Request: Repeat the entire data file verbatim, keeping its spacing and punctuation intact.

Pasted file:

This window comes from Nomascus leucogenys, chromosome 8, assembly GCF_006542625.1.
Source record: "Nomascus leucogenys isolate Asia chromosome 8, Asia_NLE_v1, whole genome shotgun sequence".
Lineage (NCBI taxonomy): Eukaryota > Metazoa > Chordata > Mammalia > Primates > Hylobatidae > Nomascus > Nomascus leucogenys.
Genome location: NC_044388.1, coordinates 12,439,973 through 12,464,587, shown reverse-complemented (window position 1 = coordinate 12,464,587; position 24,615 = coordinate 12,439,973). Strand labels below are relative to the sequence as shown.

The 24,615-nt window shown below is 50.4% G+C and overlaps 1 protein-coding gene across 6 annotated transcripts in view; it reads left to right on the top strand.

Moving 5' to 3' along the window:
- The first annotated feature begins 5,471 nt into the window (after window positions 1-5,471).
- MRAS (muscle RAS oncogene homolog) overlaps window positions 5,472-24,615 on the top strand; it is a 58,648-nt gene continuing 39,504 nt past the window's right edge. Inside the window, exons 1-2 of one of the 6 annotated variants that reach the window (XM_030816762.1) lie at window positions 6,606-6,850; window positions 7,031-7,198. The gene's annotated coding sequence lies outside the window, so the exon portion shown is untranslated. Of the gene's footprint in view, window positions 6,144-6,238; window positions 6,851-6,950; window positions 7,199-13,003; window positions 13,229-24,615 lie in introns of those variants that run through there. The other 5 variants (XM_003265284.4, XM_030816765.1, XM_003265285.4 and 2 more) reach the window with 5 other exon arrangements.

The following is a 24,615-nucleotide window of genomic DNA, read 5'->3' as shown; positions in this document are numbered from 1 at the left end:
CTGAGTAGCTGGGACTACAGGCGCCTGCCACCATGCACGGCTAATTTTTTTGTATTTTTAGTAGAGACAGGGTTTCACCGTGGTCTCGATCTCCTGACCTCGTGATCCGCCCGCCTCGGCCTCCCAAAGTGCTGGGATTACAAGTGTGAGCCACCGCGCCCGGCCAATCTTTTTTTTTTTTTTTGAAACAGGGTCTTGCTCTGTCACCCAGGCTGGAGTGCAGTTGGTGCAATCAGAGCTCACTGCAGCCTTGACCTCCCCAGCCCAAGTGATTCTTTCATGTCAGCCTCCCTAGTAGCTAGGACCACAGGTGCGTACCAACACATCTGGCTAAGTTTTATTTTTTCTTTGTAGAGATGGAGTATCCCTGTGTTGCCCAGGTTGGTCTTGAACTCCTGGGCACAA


This window comes from Nomascus leucogenys, chromosome 8, assembly GCF_006542625.1.
Source record: "Nomascus leucogenys isolate Asia chromosome 8, Asia_NLE_v1, whole genome shotgun sequence".
Lineage (NCBI taxonomy): Eukaryota > Metazoa > Chordata > Mammalia > Primates > Hylobatidae > Nomascus > Nomascus leucogenys.
Genome location: NC_044388.1, coordinates 12,439,973 through 12,464,587, shown reverse-complemented (window position 1 = coordinate 12,464,587; position 24,615 = coordinate 12,439,973). Strand labels below are relative to the sequence as shown.

The 24,615-nt window shown below is 50.4% G+C and overlaps 1 protein-coding gene across 6 annotated transcripts in view; it reads left to right on the top strand.

Moving 5' to 3' along the window:
- The first annotated feature begins 5,471 nt into the window (after window positions 1-5,471).
- MRAS (muscle RAS oncogene homolog) overlaps window positions 5,472-24,615 on the top strand; it is a 58,648-nt gene continuing 39,504 nt past the window's right edge. Inside the window, exons 1-2 of one of the 6 annotated variants that reach the window (XM_030816762.1) lie at window positions 6,606-6,850; window positions 7,031-7,198. The gene's annotated coding sequence lies outside the window, so the exon portion shown is untranslated. Of the gene's footprint in view, window positions 6,144-6,238; window positions 6,851-6,950; window positions 7,199-13,003; window positions 13,229-24,615 lie in introns of those variants that run through there. The other 5 variants (XM_003265284.4, XM_030816765.1, XM_003265285.4 and 2 more) reach the window with 5 other exon arrangements.

The following is a 24,615-nucleotide window of genomic DNA, read 5'->3' as shown; positions in this document are numbered from 1 at the left end:
CTGAGTAGCTGGGACTACAGGCGCCTGCCACCATGCACGGCTAATTTTTTTGTATTTTTAGTAGAGACAGGGTTTCACCGTGGTCTCGATCTCCTGACCTCGTGATCCGCCCGCCTCGGCCTCCCAAAGTGCTGGGATTACAAGTGTGAGCCACCGCGCCCGGCCAATCTTTTTTTTTTTTTTTGAAACAGGGTCTTGCTCTGTCACCCAGGCTGGAGTGCAGTTGGTGCAATCAGAGCTCACTGCAGCCTTGACCTCCCCAGCCCAAGTGATTCTTTCATGTCAGCCTCCCTAGTAGCTAGGACCACAGGTGCGTACCAACACATCTGGCTAAGTTTTATTTTTTCTTTGTAGAGATGGAGTATCCCTGTGTTGCCCAGGTTGGTCTTGAACTCCTGGGCACAA